UNICEF has said that in 2016 it procured 2.5 billion doses of vaccines to children in nearly 100 countries, thereby reaching almost half of the world’s children under the age of five.
According to a statement sent from UNICEF Office in Abuja to Nigerian Pilot yesterday, the figure released during World Immunization Week; makes UNICEF the largest buyer of vaccines for children in the world.
The agency also laments that despite its efforts at ensuring a polio free world millions of children still miss out on life-saving immunization.
Yet an estimated 19.4 million children around the world still miss out on full vaccinations every year. Around two thirds of all unvaccinated children live in conflict-affected countries. Weak health systems, poverty and social inequities also mean that 1 in 5 children under- five is still not reached with life-saving vaccines, it said.
UNICEF said it in the three remaining countries; it has procured almost 450 million doses of vaccines to Nigeria, 395 million in Pakistan and over 150 million in Afghanistan, making it the lead procurement agency for the Global Polio Eradication Initiative.
The agency’s statement read that between 2000 and 2015, under five deaths due to measles declined by 85 per cent and those due to neonatal tetanus by 83 per cent. A proportion of the 47 per cent reduction in pneumonia deaths and 57 per cent reduction in diarrheal deaths in this time are also attributed to vaccines.
Access to immunization has led to a dramatic decrease in deaths of children under five from vaccine-preventable diseases, and has brought the world closer to eradicating polio.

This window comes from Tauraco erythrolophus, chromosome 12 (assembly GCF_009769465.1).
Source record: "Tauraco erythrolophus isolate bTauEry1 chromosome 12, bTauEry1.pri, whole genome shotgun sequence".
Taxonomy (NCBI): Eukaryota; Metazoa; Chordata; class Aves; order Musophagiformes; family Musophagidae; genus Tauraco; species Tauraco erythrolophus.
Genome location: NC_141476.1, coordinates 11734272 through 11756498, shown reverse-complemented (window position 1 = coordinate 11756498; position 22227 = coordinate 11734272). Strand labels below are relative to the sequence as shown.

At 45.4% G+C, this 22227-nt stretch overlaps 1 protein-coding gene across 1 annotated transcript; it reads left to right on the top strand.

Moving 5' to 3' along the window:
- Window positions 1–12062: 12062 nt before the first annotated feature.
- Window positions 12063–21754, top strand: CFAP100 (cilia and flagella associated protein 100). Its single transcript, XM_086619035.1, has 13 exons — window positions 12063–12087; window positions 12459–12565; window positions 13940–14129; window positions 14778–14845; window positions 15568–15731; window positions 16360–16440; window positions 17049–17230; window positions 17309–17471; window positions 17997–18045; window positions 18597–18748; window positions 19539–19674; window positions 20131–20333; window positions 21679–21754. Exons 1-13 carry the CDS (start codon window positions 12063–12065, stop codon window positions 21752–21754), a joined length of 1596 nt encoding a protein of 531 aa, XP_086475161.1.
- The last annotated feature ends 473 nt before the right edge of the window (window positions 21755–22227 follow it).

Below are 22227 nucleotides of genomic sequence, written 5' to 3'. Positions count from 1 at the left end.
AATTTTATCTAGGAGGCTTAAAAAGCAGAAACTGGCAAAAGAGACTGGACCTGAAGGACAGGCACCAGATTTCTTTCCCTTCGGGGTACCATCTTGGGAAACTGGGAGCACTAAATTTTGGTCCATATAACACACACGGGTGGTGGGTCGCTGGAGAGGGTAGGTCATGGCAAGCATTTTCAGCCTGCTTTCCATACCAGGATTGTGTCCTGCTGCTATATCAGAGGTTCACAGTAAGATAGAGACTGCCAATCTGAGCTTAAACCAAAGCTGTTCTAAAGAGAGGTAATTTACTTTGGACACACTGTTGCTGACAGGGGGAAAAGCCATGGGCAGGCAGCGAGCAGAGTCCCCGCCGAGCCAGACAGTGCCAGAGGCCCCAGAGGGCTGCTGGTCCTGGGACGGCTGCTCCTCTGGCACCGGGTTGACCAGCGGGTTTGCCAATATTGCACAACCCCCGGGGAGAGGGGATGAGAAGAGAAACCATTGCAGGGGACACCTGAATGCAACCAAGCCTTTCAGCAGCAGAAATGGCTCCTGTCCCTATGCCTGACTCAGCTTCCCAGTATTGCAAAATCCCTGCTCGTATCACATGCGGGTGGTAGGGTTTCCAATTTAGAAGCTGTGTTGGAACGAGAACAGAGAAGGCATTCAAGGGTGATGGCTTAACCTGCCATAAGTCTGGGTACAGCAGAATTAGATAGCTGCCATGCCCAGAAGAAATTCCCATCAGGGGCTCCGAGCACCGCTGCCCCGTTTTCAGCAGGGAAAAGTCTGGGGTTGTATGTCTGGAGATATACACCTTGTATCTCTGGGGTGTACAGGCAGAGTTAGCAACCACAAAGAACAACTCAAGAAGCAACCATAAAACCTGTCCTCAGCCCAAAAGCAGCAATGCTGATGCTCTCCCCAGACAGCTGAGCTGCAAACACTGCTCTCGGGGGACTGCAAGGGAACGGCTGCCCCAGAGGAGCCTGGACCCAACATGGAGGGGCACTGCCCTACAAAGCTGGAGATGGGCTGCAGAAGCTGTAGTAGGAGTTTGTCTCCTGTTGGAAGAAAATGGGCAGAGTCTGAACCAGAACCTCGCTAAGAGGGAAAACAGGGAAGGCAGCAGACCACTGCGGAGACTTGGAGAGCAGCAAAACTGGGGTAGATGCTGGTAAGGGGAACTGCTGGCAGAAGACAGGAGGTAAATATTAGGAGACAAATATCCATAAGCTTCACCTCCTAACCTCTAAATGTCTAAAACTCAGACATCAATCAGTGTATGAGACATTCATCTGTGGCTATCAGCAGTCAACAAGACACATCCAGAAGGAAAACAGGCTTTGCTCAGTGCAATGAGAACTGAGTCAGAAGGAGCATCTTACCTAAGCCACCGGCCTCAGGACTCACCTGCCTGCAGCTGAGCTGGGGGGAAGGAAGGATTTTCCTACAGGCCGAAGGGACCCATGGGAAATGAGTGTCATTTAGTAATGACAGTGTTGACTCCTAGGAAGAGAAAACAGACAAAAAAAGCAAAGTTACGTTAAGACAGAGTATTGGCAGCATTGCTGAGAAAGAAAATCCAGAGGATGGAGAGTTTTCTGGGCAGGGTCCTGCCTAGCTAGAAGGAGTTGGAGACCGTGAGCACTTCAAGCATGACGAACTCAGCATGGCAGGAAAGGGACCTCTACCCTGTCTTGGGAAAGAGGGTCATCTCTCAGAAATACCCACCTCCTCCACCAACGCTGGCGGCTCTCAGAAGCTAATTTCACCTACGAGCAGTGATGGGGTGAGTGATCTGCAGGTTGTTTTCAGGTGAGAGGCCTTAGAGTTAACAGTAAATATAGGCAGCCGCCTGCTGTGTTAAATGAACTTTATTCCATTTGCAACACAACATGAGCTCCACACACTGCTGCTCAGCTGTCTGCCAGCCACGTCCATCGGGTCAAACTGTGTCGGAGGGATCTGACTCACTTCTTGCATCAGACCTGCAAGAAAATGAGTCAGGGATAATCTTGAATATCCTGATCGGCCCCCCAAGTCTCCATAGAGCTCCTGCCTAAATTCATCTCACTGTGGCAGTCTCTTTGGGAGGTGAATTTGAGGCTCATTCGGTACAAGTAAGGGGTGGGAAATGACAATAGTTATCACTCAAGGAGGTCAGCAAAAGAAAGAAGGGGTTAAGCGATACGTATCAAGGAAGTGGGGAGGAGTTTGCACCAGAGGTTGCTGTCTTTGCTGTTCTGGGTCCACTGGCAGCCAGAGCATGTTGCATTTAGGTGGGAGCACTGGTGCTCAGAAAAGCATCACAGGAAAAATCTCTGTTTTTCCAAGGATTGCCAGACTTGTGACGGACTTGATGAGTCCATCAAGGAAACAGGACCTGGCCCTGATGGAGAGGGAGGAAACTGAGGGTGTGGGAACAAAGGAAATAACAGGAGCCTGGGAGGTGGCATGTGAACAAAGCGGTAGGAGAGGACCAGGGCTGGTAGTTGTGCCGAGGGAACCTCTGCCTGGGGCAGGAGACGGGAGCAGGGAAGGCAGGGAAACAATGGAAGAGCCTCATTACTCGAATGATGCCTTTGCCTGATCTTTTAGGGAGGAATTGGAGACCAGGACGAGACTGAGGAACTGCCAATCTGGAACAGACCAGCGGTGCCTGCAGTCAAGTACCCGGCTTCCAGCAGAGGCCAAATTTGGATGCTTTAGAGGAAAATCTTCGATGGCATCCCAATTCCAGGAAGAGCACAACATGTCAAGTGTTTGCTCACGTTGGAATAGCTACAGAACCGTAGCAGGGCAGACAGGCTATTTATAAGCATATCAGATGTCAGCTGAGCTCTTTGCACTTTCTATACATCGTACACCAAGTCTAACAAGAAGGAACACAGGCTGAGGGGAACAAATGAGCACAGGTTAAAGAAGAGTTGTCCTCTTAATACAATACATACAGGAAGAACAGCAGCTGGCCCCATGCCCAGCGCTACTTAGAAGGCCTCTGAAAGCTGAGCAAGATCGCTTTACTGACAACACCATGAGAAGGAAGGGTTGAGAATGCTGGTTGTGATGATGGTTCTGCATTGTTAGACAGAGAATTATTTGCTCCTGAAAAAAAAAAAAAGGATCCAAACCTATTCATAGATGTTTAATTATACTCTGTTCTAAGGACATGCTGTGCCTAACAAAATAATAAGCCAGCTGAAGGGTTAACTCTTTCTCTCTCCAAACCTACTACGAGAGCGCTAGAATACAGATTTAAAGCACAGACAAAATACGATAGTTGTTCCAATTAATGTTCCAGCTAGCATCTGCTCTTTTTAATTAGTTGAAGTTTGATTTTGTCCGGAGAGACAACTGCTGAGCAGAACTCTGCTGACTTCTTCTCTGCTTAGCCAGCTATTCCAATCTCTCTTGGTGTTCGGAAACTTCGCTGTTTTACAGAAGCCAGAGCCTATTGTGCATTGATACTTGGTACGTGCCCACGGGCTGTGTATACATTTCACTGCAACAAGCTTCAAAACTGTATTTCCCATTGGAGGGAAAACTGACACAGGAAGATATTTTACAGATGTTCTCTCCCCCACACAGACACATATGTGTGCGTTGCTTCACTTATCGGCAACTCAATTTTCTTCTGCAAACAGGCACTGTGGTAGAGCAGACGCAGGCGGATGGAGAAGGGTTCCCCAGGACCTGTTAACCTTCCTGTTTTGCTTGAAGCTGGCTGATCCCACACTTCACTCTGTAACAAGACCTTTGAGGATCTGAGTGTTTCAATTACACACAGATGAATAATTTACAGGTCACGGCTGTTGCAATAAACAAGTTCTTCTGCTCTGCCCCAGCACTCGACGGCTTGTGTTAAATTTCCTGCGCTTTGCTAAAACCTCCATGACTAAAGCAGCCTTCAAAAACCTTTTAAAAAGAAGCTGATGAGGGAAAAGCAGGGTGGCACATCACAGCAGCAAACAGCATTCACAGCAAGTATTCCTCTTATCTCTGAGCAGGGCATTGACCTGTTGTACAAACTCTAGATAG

Chief of Immunization at UNICEF Dr. Robin Nandy said , “All children, no matter where they live or what their circumstances are, have the right to survive and thrive, safe from deadly diseases.’’ “Since 1990, immunization has been a major reason for the substantial drop in child mortality, but despite this progress, 1.5 million children still die from vaccine preventable diseases every year.”
‘’Inequalities persist between rich and poor children. In countries where 80 per cent of the world’s under-five child deaths occur, over half of the poorest children are not fully vaccinated. Globally, the poorest children are nearly twice as likely to die before the age of five as the richest.’’
Nandy said, “In addition to children living in rural communities where access to services is limited, more and more children living in overcrowded cities and slum dwellings are also missing out on vital vaccinations.’’
“Overcrowding, poverty, poor hygiene and sanitation as well as inadequate nutrition and health care increase the risk of diseases such as pneumonia, diarrheal and measles in these communities; diseases that are easily preventable with vaccines.”
By 2030, an estimated 1 in 4 people will live in urban poor communities, mainly in Africa and Asia, meaning the focus and investment of immunization services must be tailored to the specific needs of these communities and children, UNICEF said.